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Biologists revive an animal frozen 24,000 years ago

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Ancient rotifers (Bdelloid rotifers) successfully reproduced after “resurrection” and were able to survive the repeated freezing, in contrast to modern congeners.

Biologists have revived several rotifer worms that have spent about 24 thousand years in the permafrost. The new study was published in the journal Current Biology, ScienceDaily writes.

As you know, the rotifer is one of the most primitive multicellular animals, distinguished by its incredible vitality. It can tolerate prolonged droughts and lower temperatures, “drying out” itself.

Previous experiments have shown that bdelloid rotifers that live in the northern regions of Russia can come to life after six to ten years of existence in frozen soil.

Biologists from the US, Germany, the Czech Republic, and Russia have found several viable rotifers in permafrost samples collected at a depth of 3.5 meters off the banks of the East Yakutsk Alazeya River. Radiocarbon analysis showed that the age of the permafrost is 24,000 years.

Our report is the hardest proof as of today that multicellular animals could withstand tens of thousands of years in cryptobiosis, the state of almost completely arrested metabolism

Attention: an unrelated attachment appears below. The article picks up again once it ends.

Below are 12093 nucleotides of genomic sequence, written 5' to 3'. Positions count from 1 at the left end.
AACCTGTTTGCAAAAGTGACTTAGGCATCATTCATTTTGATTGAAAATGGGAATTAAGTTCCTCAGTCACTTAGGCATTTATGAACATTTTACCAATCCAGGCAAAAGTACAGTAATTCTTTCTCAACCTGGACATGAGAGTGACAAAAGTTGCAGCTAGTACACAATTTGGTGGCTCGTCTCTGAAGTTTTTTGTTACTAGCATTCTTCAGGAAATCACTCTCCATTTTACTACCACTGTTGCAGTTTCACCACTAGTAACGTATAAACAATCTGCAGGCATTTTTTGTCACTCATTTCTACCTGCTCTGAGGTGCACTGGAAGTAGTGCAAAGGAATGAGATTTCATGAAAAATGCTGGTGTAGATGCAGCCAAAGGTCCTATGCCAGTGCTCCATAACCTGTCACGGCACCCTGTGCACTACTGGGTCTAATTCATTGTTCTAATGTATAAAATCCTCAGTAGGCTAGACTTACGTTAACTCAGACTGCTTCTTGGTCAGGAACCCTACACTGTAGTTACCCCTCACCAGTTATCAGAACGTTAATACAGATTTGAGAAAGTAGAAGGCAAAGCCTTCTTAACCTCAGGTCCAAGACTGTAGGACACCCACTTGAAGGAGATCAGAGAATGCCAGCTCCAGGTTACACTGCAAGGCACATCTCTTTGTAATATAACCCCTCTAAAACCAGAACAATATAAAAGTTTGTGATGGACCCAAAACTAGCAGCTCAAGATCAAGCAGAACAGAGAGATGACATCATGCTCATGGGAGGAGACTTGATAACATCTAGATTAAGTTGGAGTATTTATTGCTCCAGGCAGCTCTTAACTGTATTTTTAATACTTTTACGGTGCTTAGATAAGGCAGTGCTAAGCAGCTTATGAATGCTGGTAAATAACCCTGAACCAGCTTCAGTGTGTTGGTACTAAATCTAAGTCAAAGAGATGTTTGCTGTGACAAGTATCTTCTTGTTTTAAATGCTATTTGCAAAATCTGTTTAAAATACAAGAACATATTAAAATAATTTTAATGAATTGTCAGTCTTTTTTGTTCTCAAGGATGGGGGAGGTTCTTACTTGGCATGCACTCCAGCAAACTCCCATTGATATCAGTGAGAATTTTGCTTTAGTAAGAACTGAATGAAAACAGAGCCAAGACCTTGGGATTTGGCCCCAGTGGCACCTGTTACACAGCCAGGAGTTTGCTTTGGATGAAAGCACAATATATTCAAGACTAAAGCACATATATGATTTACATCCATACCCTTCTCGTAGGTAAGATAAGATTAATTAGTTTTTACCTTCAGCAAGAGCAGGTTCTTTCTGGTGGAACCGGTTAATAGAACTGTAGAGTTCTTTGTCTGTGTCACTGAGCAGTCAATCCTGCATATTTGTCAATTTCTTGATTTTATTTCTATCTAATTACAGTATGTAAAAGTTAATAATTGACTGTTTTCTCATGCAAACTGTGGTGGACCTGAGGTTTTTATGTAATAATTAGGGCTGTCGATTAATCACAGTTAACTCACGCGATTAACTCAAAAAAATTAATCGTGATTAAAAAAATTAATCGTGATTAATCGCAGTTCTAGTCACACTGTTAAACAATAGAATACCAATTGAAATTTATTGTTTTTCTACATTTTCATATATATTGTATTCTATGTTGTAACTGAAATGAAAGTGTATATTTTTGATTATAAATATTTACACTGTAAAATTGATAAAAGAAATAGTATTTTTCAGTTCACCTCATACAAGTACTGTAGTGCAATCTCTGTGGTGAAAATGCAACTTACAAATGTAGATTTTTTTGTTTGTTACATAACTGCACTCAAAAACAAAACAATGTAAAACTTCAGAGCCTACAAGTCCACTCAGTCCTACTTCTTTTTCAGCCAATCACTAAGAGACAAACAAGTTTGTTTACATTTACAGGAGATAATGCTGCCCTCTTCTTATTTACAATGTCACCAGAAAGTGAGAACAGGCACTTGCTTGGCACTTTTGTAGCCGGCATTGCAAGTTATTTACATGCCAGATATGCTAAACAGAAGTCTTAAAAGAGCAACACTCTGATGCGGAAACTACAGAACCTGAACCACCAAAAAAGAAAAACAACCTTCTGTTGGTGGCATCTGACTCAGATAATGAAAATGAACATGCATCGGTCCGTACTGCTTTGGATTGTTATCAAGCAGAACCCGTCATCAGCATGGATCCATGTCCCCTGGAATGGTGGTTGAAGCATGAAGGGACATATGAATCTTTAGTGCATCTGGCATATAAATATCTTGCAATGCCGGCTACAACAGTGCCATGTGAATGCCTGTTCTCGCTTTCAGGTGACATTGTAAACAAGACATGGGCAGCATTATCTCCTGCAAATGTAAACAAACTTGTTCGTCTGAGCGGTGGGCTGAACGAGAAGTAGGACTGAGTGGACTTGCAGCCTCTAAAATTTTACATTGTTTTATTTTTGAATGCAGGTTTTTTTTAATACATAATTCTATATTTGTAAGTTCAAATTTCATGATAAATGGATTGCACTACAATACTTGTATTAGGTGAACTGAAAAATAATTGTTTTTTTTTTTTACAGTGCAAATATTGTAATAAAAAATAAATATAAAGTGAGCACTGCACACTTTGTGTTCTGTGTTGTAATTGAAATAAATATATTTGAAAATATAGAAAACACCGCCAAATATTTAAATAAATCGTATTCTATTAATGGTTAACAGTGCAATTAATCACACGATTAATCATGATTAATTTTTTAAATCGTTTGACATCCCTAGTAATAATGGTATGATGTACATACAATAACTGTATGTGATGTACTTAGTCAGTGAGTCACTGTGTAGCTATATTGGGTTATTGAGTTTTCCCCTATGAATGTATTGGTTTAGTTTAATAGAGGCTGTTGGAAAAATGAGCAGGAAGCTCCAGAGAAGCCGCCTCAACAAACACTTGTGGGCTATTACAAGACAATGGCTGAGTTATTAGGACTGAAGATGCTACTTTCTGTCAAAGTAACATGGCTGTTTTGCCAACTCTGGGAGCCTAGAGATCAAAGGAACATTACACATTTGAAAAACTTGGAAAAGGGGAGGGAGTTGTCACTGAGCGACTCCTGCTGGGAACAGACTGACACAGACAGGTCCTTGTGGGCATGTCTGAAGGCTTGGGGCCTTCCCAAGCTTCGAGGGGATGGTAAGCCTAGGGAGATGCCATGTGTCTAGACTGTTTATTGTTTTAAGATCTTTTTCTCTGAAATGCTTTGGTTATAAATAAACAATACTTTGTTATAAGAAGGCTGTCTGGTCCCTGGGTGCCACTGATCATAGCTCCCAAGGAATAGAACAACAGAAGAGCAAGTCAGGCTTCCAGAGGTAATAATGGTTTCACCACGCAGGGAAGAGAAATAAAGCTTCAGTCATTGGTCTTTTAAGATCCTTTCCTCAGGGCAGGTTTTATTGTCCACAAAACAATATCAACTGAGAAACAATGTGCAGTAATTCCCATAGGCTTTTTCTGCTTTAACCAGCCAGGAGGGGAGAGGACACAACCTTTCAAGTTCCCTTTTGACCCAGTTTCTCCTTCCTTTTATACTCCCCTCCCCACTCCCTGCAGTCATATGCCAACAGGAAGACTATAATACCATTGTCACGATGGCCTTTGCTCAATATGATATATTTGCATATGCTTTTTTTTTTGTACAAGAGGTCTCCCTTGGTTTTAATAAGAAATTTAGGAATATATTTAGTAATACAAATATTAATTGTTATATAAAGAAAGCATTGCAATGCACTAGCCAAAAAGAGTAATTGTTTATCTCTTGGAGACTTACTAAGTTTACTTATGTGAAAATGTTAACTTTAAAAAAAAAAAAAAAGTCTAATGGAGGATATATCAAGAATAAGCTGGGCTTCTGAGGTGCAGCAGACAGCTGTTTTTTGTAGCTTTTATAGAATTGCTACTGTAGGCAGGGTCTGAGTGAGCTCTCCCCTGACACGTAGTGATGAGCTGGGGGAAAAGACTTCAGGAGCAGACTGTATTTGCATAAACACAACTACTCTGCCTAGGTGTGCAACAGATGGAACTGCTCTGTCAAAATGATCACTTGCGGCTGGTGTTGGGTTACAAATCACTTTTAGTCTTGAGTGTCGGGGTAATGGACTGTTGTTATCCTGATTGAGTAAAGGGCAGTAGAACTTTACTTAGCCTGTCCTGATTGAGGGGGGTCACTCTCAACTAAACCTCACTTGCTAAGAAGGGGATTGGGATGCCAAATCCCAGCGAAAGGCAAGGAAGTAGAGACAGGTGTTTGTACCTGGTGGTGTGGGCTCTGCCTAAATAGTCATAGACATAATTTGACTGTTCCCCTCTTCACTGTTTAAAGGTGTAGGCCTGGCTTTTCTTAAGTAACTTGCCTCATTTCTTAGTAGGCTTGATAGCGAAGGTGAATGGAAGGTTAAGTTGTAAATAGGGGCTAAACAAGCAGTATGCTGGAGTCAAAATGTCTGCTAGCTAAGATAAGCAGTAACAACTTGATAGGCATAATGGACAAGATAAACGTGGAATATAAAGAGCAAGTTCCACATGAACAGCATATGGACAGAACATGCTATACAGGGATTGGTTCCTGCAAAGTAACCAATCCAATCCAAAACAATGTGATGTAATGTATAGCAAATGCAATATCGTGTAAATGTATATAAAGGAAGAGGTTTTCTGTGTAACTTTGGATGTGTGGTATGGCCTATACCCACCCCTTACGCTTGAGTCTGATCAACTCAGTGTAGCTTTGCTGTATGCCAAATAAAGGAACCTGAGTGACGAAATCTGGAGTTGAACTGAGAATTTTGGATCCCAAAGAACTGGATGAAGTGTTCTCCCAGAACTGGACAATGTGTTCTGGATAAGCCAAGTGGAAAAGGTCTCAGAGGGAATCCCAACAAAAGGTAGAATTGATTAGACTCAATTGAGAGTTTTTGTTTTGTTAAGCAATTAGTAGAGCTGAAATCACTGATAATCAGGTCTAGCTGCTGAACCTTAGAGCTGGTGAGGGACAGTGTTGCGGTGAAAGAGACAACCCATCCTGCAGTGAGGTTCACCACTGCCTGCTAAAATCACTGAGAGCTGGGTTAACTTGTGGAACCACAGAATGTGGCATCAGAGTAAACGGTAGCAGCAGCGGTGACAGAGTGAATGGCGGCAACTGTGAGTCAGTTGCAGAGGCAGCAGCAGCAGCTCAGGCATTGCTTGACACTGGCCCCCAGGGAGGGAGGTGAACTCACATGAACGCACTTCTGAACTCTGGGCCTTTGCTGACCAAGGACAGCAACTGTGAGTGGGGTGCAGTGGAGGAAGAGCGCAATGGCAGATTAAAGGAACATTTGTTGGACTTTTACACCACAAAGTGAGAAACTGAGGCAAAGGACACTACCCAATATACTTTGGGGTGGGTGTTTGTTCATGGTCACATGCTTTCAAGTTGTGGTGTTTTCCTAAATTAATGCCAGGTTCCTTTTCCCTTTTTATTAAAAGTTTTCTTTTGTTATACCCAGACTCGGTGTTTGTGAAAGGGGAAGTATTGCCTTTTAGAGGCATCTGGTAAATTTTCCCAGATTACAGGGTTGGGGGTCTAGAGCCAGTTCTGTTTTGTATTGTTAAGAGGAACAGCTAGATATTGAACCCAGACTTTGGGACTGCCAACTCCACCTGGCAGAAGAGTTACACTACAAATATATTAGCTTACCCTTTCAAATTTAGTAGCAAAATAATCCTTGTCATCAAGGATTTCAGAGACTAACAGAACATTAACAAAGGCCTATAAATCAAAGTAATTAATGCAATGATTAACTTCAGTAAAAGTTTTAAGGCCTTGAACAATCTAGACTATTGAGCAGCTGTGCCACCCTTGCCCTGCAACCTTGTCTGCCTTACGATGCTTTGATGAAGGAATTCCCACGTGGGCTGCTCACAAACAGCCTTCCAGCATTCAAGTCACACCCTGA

says Stas Malavin of the Soil Cryology Laboratory at the Institute of Physicochemical and Biological Problems in Soil Science in Pushchino, Russia.

After the “resurrection”, the rotifer belonging to the genus Adineta could reproduce by parthenogenesis, and also successfully survived repeated freezing. 

Scientists have suggested that the ancient relatives of rotifers have developed a certain defense mechanism, the study of which will help to learn how to protect the tissues of humans or other mammals from destruction when they are frozen.

The takeaway is that a multicellular organism can be frozen and stored as such for thousands of years and then return back to life — a dream of many fiction writers

Malavin says.

Of course, the more complex the organism, the trickier it is to preserve it alive frozen and, for mammals, it’s not currently possible. Yet, moving from a single-celled organism to an organism with a gut and brain, though microscopic, is a big step forward.

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